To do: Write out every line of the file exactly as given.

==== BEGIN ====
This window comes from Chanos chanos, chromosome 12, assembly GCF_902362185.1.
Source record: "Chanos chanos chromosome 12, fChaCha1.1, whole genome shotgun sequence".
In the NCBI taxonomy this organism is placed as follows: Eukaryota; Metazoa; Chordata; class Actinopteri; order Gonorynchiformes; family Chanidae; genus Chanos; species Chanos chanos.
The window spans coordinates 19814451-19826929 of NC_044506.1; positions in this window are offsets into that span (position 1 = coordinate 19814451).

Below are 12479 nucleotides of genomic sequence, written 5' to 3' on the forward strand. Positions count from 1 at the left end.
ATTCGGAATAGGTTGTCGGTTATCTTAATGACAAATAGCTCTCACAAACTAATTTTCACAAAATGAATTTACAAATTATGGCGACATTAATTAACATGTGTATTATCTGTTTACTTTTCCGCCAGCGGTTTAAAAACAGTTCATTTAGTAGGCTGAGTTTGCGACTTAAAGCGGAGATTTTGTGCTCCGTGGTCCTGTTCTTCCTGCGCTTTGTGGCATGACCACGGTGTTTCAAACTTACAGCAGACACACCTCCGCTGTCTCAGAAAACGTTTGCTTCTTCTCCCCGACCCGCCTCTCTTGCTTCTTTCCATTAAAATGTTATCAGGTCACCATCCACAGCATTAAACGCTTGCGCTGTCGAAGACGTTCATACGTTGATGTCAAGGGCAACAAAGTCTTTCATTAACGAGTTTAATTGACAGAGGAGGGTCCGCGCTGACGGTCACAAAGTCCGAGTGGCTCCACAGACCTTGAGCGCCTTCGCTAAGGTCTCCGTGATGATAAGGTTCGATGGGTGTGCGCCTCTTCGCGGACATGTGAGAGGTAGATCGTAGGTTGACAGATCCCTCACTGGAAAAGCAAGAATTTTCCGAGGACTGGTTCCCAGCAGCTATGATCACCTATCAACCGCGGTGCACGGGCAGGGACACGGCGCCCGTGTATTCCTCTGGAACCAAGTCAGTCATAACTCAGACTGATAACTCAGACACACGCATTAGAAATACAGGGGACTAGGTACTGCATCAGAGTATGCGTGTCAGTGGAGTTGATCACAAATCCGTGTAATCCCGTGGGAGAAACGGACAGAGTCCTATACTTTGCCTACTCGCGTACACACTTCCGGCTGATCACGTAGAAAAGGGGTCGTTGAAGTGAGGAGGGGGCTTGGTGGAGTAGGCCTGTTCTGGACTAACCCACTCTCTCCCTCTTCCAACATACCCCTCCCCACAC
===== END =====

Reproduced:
This window comes from Chanos chanos, chromosome 12, assembly GCF_902362185.1.
Source record: "Chanos chanos chromosome 12, fChaCha1.1, whole genome shotgun sequence".
In the NCBI taxonomy this organism is placed as follows: Eukaryota; Metazoa; Chordata; class Actinopteri; order Gonorynchiformes; family Chanidae; genus Chanos; species Chanos chanos.
The window spans coordinates 19814451-19826929 of NC_044506.1; positions in this window are offsets into that span (position 1 = coordinate 19814451).

Below are 12479 nucleotides of genomic sequence, written 5' to 3' on the forward strand. Positions count from 1 at the left end.
ATTCGGAATAGGTTGTCGGTTATCTTAATGACAAATAGCTCTCACAAACTAATTTTCACAAAATGAATTTACAAATTATGGCGACATTAATTAACATGTGTATTATCTGTTTACTTTTCCGCCAGCGGTTTAAAAACAGTTCATTTAGTAGGCTGAGTTTGCGACTTAAAGCGGAGATTTTGTGCTCCGTGGTCCTGTTCTTCCTGCGCTTTGTGGCATGACCACGGTGTTTCAAACTTACAGCAGACACACCTCCGCTGTCTCAGAAAACGTTTGCTTCTTCTCCCCGACCCGCCTCTCTTGCTTCTTTCCATTAAAATGTTATCAGGTCACCATCCACAGCATTAAACGCTTGCGCTGTCGAAGACGTTCATACGTTGATGTCAAGGGCAACAAAGTCTTTCATTAACGAGTTTAATTGACAGAGGAGGGTCCGCGCTGACGGTCACAAAGTCCGAGTGGCTCCACAGACCTTGAGCGCCTTCGCTAAGGTCTCCGTGATGATAAGGTTCGATGGGTGTGCGCCTCTTCGCGGACATGTGAGAGGTAGATCGTAGGTTGACAGATCCCTCACTGGAAAAGCAAGAATTTTCCGAGGACTGGTTCCCAGCAGCTATGATCACCTATCAACCGCGGTGCACGGGCAGGGACACGGCGCCCGTGTATTCCTCTGGAACCAAGTCAGTCATAACTCAGACTGATAACTCAGACACACGCATTAGAAATACAGGGGACTAGGTACTGCATCAGAGTATGCGTGTCAGTGGAGTTGATCACAAATCCGTGTAATCCCGTGGGAGAAACGGACAGAGTCCTATACTTTGCCTACTCGCGTACACACTTCCGGCTGATCACGTAGAAAAGGGGTCGTTGAAGTGAGGAGGGGGCTTGGTGGAGTAGGCCTGTTCTGGACTAACCCACTCTCTCCCTCTTCCAACATACCCCTCCCCACAC